2. I don't have a problem with a doctor who believes in God, or who prays before performing surgery. I DO have a problem with a doctor who doesn't know what he's doing but trusts that God will guide his scalpel.

      But yeah, his lies are a problem too. Unfortunately, his side of the aisle is so used to dishonesty that they consider it a feature, not a bug. To them, bending / stretching / obliterating the truth is a sign of commitment to conservative ideals, not a red flag that maybe there's something wrong with those ideals.

    3. I was certainly not suggesting that I have a problem with a POTUS who believes in God. My critique of Carson has nothing to do with God and everything to do with Carson's brand of magical thinking. Read the article I linked to by Kim Knight for a profoundly different view of a relationship to God.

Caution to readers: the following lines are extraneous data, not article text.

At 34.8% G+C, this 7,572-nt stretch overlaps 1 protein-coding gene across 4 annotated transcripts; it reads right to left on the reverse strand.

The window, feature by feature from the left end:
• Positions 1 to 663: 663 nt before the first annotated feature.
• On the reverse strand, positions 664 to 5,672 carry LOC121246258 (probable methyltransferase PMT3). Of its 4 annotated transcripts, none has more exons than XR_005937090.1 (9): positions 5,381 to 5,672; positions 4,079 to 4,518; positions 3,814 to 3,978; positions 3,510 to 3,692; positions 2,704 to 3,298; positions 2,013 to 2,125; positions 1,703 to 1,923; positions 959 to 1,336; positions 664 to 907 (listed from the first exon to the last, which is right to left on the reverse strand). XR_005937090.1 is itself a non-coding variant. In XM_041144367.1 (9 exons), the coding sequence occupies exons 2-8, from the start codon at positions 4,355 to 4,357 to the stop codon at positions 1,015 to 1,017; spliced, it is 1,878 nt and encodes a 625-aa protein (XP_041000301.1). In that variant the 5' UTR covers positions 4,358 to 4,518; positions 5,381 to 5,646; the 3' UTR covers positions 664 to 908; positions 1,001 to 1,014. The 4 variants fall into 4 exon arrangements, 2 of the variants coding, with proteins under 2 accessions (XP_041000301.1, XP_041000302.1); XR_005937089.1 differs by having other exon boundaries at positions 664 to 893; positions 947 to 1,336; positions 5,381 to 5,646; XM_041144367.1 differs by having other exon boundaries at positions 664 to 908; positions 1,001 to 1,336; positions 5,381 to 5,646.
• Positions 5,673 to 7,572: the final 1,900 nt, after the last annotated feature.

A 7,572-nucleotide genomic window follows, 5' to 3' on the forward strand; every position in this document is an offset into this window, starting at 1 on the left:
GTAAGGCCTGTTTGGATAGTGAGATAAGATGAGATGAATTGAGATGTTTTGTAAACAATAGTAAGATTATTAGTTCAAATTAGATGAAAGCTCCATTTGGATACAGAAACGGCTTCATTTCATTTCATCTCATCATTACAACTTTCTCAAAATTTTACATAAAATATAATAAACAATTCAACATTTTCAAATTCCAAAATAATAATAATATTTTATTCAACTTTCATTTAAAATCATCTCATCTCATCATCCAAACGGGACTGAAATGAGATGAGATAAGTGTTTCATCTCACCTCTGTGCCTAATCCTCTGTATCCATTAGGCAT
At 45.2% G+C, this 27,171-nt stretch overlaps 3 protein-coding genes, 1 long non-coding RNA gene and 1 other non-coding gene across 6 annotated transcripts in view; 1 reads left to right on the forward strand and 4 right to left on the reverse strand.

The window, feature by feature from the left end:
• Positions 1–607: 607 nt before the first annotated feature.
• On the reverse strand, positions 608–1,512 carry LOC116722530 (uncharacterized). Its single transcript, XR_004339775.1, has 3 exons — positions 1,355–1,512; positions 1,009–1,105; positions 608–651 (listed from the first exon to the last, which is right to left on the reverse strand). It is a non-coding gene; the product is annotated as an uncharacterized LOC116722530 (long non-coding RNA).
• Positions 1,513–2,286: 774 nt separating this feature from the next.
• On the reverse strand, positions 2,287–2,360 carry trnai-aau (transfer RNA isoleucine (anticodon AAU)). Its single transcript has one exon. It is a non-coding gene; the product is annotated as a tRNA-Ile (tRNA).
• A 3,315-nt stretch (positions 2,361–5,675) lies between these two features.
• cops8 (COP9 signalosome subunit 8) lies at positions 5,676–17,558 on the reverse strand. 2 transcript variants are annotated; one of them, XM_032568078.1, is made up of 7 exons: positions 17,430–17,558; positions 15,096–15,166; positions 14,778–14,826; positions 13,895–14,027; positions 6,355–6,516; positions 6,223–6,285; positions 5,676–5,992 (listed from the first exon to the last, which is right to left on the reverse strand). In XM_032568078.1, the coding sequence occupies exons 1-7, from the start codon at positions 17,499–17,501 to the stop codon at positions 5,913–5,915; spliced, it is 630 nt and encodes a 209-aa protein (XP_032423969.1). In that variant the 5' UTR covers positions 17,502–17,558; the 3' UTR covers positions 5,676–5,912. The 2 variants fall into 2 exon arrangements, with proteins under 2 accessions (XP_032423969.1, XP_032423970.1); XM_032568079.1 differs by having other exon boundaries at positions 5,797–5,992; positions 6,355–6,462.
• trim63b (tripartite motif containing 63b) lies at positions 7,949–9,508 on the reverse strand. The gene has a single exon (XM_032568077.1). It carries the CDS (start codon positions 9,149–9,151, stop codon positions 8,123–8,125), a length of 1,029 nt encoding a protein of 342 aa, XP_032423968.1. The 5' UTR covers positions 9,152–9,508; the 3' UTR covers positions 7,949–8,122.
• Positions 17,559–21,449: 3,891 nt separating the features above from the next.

4. Caron seems to be lost in remembrance of a life that didn't happen. He's fully identified with his poorly constructed mythology. Whatever leads he had now will disappear by the convention--- none of these crackers are going to elect a black POTUS. Carson is just a useful tool--- a black man to serve as a strange opposite of PBO--- a black man who blames blacks and blackness for the predations of white supremacy.

      He's one sad talisman.

  3. Ebola outbreak spreads to four Western states. President Carson says "I'm leaving it to God to deal with this."

  4. Ebola outbreak spreads to four Western states. President Carson says "I'm leaving it to God to deal with this."